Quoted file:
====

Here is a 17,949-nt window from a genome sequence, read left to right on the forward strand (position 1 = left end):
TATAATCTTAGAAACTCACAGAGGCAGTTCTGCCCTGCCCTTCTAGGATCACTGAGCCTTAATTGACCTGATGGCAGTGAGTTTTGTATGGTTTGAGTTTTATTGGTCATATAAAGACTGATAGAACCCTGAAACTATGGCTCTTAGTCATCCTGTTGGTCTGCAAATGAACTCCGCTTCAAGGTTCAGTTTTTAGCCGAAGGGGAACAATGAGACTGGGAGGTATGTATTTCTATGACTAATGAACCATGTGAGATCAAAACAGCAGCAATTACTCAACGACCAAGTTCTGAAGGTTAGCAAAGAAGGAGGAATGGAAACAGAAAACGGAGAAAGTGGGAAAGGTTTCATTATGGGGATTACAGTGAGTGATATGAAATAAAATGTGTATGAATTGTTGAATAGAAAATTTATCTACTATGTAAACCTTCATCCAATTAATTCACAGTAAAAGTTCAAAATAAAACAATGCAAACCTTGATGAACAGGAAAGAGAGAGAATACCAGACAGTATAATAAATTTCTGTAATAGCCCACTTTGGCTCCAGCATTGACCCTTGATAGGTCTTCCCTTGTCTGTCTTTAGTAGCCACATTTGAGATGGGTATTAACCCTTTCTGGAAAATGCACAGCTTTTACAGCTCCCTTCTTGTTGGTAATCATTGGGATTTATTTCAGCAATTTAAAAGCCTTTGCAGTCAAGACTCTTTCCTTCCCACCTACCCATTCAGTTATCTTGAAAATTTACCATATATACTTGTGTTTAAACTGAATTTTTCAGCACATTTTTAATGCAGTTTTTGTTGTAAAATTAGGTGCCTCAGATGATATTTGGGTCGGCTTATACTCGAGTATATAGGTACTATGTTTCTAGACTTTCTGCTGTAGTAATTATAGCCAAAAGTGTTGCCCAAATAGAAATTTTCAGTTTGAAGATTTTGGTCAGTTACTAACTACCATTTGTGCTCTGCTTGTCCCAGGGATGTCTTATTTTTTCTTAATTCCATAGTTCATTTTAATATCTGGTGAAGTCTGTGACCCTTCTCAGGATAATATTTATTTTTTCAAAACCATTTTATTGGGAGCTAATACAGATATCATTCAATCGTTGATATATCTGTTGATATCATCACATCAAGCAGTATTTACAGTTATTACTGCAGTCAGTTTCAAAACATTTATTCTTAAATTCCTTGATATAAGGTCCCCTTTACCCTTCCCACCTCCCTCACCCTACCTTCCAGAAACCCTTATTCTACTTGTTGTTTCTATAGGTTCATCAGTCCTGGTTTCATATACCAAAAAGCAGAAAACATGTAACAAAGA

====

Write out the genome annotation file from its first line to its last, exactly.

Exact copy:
Here is a 17,949-nt window from a genome sequence, read left to right on the forward strand (position 1 = left end):
TATAATCTTAGAAACTCACAGAGGCAGTTCTGCCCTGCCCTTCTAGGATCACTGAGCCTTAATTGACCTGATGGCAGTGAGTTTTGTATGGTTTGAGTTTTATTGGTCATATAAAGACTGATAGAACCCTGAAACTATGGCTCTTAGTCATCCTGTTGGTCTGCAAATGAACTCCGCTTCAAGGTTCAGTTTTTAGCCGAAGGGGAACAATGAGACTGGGAGGTATGTATTTCTATGACTAATGAACCATGTGAGATCAAAACAGCAGCAATTACTCAACGACCAAGTTCTGAAGGTTAGCAAAGAAGGAGGAATGGAAACAGAAAACGGAGAAAGTGGGAAAGGTTTCATTATGGGGATTACAGTGAGTGATATGAAATAAAATGTGTATGAATTGTTGAATAGAAAATTTATCTACTATGTAAACCTTCATCCAATTAATTCACAGTAAAAGTTCAAAATAAAACAATGCAAACCTTGATGAACAGGAAAGAGAGAGAATACCAGACAGTATAATAAATTTCTGTAATAGCCCACTTTGGCTCCAGCATTGACCCTTGATAGGTCTTCCCTTGTCTGTCTTTAGTAGCCACATTTGAGATGGGTATTAACCCTTTCTGGAAAATGCACAGCTTTTACAGCTCCCTTCTTGTTGGTAATCATTGGGATTTATTTCAGCAATTTAAAAGCCTTTGCAGTCAAGACTCTTTCCTTCCCACCTACCCATTCAGTTATCTTGAAAATTTACCATATATACTTGTGTTTAAACTGAATTTTTCAGCACATTTTTAATGCAGTTTTTGTTGTAAAATTAGGTGCCTCAGATGATATTTGGGTCGGCTTATACTCGAGTATATAGGTACTATGTTTCTAGACTTTCTGCTGTAGTAATTATAGCCAAAAGTGTTGCCCAAATAGAAATTTTCAGTTTGAAGATTTTGGTCAGTTACTAACTACCATTTGTGCTCTGCTTGTCCCAGGGATGTCTTATTTTTTCTTAATTCCATAGTTCATTTTAATATCTGGTGAAGTCTGTGACCCTTCTCAGGATAATATTTATTTTTTCAAAACCATTTTATTGGGAGCTAATACAGATATCATTCAATCGTTGATATATCTGTTGATATCATCACATCAAGCAGTATTTACAGTTATTACTGCAGTCAGTTTCAAAACATTTATTCTTAAATTCCTTGATATAAGGTCCCCTTTACCCTTCCCACCTCCCTCACCCTACCTTCCAGAAACCCTTATTCTACTTGTTGTTTCTATAGGTTCATCAGTCCTGGTTTCATATACCAAAAAGCAGAAAACATGTAACAAAGA